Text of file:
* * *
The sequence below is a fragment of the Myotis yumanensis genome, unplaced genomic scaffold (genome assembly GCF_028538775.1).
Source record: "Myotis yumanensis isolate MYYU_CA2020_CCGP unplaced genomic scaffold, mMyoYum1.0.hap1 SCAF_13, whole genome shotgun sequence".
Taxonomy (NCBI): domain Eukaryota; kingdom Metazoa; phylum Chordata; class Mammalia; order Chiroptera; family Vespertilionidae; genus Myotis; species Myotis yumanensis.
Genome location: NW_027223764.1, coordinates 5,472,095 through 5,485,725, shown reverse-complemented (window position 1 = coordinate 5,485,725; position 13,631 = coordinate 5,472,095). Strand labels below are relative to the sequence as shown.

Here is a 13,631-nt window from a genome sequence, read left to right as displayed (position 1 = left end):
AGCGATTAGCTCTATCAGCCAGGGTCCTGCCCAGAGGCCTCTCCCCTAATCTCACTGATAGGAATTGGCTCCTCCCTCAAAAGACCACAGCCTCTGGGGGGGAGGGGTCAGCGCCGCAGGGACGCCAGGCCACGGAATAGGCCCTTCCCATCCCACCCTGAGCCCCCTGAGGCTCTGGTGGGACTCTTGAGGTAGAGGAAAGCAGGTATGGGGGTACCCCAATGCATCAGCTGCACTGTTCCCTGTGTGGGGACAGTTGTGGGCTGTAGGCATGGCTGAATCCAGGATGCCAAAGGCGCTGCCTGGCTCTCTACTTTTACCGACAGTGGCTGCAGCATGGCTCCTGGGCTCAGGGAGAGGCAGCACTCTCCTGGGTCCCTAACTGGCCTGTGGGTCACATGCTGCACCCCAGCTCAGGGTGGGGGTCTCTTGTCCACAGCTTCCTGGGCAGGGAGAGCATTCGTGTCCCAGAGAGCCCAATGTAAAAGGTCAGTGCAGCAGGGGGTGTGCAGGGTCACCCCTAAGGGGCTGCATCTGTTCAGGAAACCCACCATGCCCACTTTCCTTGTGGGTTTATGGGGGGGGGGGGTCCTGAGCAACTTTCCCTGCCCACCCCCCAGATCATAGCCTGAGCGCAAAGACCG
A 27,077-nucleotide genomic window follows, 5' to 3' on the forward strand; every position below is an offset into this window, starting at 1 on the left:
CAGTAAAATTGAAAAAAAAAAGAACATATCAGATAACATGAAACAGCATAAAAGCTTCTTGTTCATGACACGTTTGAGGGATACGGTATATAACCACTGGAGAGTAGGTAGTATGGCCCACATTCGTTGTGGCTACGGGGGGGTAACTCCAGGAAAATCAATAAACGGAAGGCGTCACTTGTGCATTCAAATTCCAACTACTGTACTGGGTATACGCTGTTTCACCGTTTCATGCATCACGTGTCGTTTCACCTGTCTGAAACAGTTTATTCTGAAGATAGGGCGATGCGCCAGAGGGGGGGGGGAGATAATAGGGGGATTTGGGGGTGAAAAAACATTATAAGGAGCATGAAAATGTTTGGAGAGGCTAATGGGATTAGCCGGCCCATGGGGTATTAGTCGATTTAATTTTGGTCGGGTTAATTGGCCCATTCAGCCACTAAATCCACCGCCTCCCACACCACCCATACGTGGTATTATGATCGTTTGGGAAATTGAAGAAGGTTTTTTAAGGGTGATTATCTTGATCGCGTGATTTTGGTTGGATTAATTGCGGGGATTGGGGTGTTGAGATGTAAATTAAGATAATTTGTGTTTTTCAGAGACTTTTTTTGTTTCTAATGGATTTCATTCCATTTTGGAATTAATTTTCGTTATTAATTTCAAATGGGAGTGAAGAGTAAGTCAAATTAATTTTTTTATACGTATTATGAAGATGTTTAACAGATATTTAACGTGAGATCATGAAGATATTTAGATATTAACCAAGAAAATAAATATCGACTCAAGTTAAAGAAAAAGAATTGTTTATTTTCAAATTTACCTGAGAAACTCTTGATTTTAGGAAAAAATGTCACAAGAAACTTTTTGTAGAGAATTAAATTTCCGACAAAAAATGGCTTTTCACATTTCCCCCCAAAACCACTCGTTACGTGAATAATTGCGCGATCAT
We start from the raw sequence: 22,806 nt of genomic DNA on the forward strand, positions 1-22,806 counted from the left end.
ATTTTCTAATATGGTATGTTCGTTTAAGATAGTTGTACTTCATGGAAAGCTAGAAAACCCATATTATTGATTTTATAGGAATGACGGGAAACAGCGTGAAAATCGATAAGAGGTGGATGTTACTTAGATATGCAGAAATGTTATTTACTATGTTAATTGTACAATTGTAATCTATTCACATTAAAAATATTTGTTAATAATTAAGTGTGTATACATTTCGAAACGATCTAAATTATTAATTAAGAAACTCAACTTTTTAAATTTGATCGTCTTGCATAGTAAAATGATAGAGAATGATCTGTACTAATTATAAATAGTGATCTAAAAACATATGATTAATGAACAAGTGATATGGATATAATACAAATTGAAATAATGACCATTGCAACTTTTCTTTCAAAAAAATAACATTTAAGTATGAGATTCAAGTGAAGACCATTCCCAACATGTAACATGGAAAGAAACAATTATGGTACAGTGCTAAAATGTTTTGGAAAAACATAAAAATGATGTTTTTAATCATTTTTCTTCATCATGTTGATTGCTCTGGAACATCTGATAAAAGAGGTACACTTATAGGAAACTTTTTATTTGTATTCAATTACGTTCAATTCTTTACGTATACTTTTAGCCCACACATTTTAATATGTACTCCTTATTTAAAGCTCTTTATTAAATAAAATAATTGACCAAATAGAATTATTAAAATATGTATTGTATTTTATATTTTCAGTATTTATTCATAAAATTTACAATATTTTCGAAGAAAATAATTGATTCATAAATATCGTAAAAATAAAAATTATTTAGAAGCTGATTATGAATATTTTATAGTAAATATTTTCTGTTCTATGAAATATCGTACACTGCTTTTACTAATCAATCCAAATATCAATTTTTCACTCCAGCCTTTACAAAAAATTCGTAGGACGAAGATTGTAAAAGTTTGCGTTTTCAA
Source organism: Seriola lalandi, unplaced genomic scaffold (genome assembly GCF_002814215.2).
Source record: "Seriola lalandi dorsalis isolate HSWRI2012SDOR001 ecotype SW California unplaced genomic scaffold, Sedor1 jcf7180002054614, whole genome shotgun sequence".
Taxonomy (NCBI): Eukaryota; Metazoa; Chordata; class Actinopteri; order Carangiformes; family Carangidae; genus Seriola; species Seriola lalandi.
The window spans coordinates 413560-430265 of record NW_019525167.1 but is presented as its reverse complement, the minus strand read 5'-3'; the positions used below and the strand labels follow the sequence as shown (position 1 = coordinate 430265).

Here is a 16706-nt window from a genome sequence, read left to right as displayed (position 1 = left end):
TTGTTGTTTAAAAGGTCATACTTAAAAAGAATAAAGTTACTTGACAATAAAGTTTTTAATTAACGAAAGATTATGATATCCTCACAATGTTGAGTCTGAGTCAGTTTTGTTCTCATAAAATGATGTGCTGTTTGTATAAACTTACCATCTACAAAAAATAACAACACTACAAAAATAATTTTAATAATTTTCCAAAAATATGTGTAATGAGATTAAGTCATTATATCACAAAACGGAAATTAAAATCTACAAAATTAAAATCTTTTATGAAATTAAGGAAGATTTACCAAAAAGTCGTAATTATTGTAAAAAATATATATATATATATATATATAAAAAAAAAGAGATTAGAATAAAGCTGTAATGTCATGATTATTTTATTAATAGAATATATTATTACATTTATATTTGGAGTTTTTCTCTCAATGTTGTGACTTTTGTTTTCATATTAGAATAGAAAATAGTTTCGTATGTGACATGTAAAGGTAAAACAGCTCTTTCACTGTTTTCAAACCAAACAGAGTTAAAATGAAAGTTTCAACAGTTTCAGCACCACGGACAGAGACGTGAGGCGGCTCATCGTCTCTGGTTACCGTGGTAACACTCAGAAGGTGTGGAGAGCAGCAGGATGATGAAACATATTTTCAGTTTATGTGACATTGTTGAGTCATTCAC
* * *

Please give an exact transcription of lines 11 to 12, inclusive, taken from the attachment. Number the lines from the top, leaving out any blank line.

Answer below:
Source organism: Seriola lalandi, unplaced genomic scaffold (genome assembly GCF_002814215.2).
Source record: "Seriola lalandi dorsalis isolate HSWRI2012SDOR001 ecotype SW California unplaced genomic scaffold, Sedor1 jcf7180002054614, whole genome shotgun sequence".